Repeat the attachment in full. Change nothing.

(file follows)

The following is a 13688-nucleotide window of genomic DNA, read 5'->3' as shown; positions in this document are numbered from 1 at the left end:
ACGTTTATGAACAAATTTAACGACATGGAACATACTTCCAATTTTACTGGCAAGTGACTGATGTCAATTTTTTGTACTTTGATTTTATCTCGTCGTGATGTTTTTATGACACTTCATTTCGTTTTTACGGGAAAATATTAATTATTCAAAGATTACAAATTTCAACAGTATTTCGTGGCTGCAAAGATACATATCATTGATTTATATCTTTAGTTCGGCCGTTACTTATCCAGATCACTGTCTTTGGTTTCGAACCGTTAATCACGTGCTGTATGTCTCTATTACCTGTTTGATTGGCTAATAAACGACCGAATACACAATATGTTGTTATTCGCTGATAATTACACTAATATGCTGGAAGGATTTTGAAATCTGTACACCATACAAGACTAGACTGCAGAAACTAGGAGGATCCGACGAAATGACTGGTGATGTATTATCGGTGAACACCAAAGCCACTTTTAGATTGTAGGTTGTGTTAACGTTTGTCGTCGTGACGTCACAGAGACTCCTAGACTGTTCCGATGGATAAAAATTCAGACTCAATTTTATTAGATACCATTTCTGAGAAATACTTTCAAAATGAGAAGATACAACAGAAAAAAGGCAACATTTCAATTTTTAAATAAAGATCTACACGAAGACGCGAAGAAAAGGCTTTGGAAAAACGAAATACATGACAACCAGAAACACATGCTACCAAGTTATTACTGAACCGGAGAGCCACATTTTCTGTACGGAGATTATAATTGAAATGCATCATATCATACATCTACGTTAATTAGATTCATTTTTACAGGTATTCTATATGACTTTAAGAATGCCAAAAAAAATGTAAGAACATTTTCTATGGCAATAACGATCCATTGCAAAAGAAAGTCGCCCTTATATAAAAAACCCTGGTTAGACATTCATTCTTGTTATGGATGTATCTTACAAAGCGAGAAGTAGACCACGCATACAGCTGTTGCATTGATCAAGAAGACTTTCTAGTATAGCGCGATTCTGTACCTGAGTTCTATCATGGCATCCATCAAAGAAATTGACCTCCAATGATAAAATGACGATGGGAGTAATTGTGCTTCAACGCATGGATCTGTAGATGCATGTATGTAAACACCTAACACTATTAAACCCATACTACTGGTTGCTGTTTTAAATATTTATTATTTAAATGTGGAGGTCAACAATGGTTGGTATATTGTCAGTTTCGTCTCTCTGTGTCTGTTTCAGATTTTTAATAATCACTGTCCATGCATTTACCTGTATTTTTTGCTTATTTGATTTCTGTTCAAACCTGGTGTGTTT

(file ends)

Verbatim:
The following is a 13688-nucleotide window of genomic DNA, read 5'->3' as shown; positions in this document are numbered from 1 at the left end:
ACGTTTATGAACAAATTTAACGACATGGAACATACTTCCAATTTTACTGGCAAGTGACTGATGTCAATTTTTTGTACTTTGATTTTATCTCGTCGTGATGTTTTTATGACACTTCATTTCGTTTTTACGGGAAAATATTAATTATTCAAAGATTACAAATTTCAACAGTATTTCGTGGCTGCAAAGATACATATCATTGATTTATATCTTTAGTTCGGCCGTTACTTATCCAGATCACTGTCTTTGGTTTCGAACCGTTAATCACGTGCTGTATGTCTCTATTACCTGTTTGATTGGCTAATAAACGACCGAATACACAATATGTTGTTATTCGCTGATAATTACACTAATATGCTGGAAGGATTTTGAAATCTGTACACCATACAAGACTAGACTGCAGAAACTAGGAGGATCCGACGAAATGACTGGTGATGTATTATCGGTGAACACCAAAGCCACTTTTAGATTGTAGGTTGTGTTAACGTTTGTCGTCGTGACGTCACAGAGACTCCTAGACTGTTCCGATGGATAAAAATTCAGACTCAATTTTATTAGATACCATTTCTGAGAAATACTTTCAAAATGAGAAGATACAACAGAAAAAAGGCAACATTTCAATTTTTAAATAAAGATCTACACGAAGACGCGAAGAAAAGGCTTTGGAAAAACGAAATACATGACAACCAGAAACACATGCTACCAAGTTATTACTGAACCGGAGAGCCACATTTTCTGTACGGAGATTATAATTGAAATGCATCATATCATACATCTACGTTAATTAGATTCATTTTTACAGGTATTCTATATGACTTTAAGAATGCCAAAAAAAATGTAAGAACATTTTCTATGGCAATAACGATCCATTGCAAAAGAAAGTCGCCCTTATATAAAAAACCCTGGTTAGACATTCATTCTTGTTATGGATGTATCTTACAAAGCGAGAAGTAGACCACGCATACAGCTGTTGCATTGATCAAGAAGACTTTCTAGTATAGCGCGATTCTGTACCTGAGTTCTATCATGGCATCCATCAAAGAAATTGACCTCCAATGATAAAATGACGATGGGAGTAATTGTGCTTCAACGCATGGATCTGTAGATGCATGTATGTAAACACCTAACACTATTAAACCCATACTACTGGTTGCTGTTTTAAATATTTATTATTTAAATGTGGAGGTCAACAATGGTTGGTATATTGTCAGTTTCGTCTCTCTGTGTCTGTTTCAGATTTTTAATAATCACTGTCCATGCATTTACCTGTATTTTTTGCTTATTTGATTTCTGTTCAAACCTGGTGTGTTT